People, they’re literally everywhere. At least that’s how it feels when you live in a country as densely populated as Japan. For the longest time, I was incredibly fussy about having people in my frame.
While it’s true that some locations work well enough on their own, sometimes the addition of people can enhance an image. I’d like to share some of the ways I’ve not only learned to use people in my frame but have actually begun to embrace them in order to enhance the scenes I was photographing.
I will also state up front that none of the images used in this write-up were staged. I know a lot of photographers will use models, friends, or themselves within the frame of their landscape or cityscape photography. That’s a totally valid way to use people in your images, but for these examples, I’ve only selected photos that were captured organically, thus I won’t be including anything about posing or outfit choices.
I also won’t be covering pure street photography, as the inclusion of people in that style is more or less the entire point. While some of these photos use elements of street photography, they’re not what I would consider to be primarily street photography.
Add Scale to the Scene
In a perfect world, we’d always have a banana with us for scale. However, absent the potassium-rich fruit, there’s almost no better way to add a sense of scale to your images than with the inclusion of a person. In the past, the mere presence of a person would have turned me away from a number of scenes, but in recent years, I’ve often found myself hoping for someone to be at the location I’m planning to shoot with the intent of using them in my image for scale. When using people for scale, it’s important to consider things like focal length; distance from your camera and the subject; and placement within the frame.
I have a few images in my portfolio that were taken in remarkable locations but simply wouldn’t work as well without people in them.
This image from Lake Shoji is a classic example of how a person can add a sense of scale to an already iconic landmark. While the location is stunning, the inclusion of a person changes it from what appears to be an early morning snapshot into a perfectly timed photograph. Ensuring that the boat was positioned between the reflection of the trees and the snowy area of Fuji was key for the balance of this image. Taken at 86mm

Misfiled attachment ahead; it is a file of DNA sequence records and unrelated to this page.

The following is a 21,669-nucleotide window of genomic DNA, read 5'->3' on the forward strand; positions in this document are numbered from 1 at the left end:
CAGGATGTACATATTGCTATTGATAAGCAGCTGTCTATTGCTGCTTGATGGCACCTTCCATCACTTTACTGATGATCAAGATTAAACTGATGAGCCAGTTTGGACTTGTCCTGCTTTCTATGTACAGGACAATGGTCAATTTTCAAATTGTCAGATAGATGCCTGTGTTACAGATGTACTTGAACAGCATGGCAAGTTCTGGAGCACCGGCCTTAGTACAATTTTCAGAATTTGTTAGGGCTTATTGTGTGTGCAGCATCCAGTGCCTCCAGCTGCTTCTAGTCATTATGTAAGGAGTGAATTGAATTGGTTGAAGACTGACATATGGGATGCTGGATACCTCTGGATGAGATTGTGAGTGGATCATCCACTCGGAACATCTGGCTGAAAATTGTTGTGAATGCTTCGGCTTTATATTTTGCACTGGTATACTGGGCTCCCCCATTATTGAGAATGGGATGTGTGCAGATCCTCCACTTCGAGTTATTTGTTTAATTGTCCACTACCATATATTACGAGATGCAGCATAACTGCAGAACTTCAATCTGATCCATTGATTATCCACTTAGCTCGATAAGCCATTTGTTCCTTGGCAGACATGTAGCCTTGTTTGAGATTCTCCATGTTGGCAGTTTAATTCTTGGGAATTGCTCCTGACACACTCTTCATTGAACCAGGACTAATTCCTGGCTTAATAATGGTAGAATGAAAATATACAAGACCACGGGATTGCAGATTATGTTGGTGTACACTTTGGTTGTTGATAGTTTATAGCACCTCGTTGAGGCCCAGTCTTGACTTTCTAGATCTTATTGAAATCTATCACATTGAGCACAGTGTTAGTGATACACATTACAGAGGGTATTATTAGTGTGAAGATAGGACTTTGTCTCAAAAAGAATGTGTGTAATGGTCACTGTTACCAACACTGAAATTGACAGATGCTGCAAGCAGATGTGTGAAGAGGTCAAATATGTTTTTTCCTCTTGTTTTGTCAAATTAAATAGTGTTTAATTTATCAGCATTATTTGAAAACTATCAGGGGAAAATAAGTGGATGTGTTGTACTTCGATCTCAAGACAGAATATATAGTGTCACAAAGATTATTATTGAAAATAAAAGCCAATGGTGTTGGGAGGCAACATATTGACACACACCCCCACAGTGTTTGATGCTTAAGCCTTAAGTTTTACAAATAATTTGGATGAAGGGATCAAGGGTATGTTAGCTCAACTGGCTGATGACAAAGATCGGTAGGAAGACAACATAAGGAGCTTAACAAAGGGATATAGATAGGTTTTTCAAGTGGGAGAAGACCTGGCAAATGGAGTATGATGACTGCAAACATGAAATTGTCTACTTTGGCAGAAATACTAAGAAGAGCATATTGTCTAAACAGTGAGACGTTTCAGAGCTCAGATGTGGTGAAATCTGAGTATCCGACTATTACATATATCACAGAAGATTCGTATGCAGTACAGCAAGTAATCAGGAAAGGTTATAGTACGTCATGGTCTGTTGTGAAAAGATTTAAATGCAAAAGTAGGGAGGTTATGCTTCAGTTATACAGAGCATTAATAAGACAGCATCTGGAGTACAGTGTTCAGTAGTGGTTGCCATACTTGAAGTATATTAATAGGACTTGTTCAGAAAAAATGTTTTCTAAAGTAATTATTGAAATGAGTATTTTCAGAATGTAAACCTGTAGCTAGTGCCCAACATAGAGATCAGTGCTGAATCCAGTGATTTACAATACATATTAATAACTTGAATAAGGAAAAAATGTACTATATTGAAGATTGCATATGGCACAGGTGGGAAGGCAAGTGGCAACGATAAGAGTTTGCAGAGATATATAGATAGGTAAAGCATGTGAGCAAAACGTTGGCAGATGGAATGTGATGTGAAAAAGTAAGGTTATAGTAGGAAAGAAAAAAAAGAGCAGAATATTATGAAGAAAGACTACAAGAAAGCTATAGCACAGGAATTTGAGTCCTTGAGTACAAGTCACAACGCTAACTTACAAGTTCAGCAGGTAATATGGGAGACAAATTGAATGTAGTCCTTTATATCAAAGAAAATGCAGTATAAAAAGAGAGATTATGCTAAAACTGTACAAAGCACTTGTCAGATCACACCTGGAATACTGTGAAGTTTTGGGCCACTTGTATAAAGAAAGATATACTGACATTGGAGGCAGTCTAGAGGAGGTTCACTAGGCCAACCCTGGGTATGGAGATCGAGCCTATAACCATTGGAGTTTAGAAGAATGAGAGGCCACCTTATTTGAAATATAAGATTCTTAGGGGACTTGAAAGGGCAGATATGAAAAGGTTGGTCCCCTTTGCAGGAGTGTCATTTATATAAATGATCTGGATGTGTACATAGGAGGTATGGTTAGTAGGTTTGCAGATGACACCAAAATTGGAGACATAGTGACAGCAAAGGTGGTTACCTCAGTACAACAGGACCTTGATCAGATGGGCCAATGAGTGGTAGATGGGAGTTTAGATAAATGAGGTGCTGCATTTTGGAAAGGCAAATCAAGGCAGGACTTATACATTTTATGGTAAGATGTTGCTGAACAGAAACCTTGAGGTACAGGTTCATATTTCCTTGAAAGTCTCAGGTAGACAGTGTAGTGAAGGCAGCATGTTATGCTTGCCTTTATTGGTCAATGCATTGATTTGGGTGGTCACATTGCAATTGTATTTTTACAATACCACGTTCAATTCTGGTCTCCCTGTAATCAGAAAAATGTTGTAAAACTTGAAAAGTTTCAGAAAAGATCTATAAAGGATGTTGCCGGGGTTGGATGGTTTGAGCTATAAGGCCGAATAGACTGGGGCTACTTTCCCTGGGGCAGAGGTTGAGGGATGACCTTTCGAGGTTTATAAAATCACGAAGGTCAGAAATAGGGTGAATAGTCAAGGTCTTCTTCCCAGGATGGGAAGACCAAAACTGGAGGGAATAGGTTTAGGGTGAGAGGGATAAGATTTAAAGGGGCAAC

Scale isn’t limited to natural landmarks; it can be used for man-made ones as well. This early morning image from Senso-ji in Tokyo uses a person to not only show the scale of the gate but the lantern that hangs in the center of it. There was a bit of good fortune with the light in the right spot, but patience in photography is sometimes rewarded with images like this. Taken at 62mm
While the light and the landscape in this image from Kanagawa do work well on their own, the subtle addition of the fisherman adds an extra sense of scale to the image that brings it all together. Had I taken this image back in 2017, I would have removed the fisherman on the left and the people on the right, but I now understand that they serve to enhance an already picturesque location. The image is a 3-image panoramic stitch taken at 42mm.
Introduce Life to the Scene
Sometimes a scene or location works on its own. The light and elements within the scene all come together to create a stunning image that doesn’t need any additional elements. However, other times we may look at a scene or photograph and think to ourselves that something is missing or that the photo could use a little something extra. I’ve often found that that something extra is a sense of life within the scene. As I mentioned earlier, I was once adamant about my landscapes containing no people. However, in the years since I’ve begun to embrace people, I’ve taken quite a few photos that wouldn’t have worked without that sense of life that the people within the frame add. I’ve found that using people to add a hint of life works best in city areas or villages; we don’t live in the post-apocalypse after all.
As with scale, the tricky part of using people to add life to the frame is to ensure that the people within the frame are enhancing the elements around them with ideal placement within the scene. It all comes down to having the person blend into the scene organically without sticking out like a sore thumb. This is why I prefer using people organically, rather than opting to pose people within the scene.
I’m going to go out on a limb and say that this is likely the most photographed izakaya on the planet. I’ve seen it photographed countless times by both famous and lesser-known photographers from all over the world. However, the photos from this location that stand out to me are the ones that added the extra element of life within the frame in an organic way. I’m not going to declare this as the best photo ever taken from this location, but it wouldn’t have made my portfolio without the people within the frame adding life to the scene.
From an iconic spot in the bustling streets of Tokyo to a lesser-known one nestled in the mountains of the Toyama prefecture, the technique remains the same. The second I found this location online; I knew I’d need a person to enhance an already stunning location. Taken during the middle of the day, the inclusion of the woman on the bottom left is doing most of the heavy lifting in this image.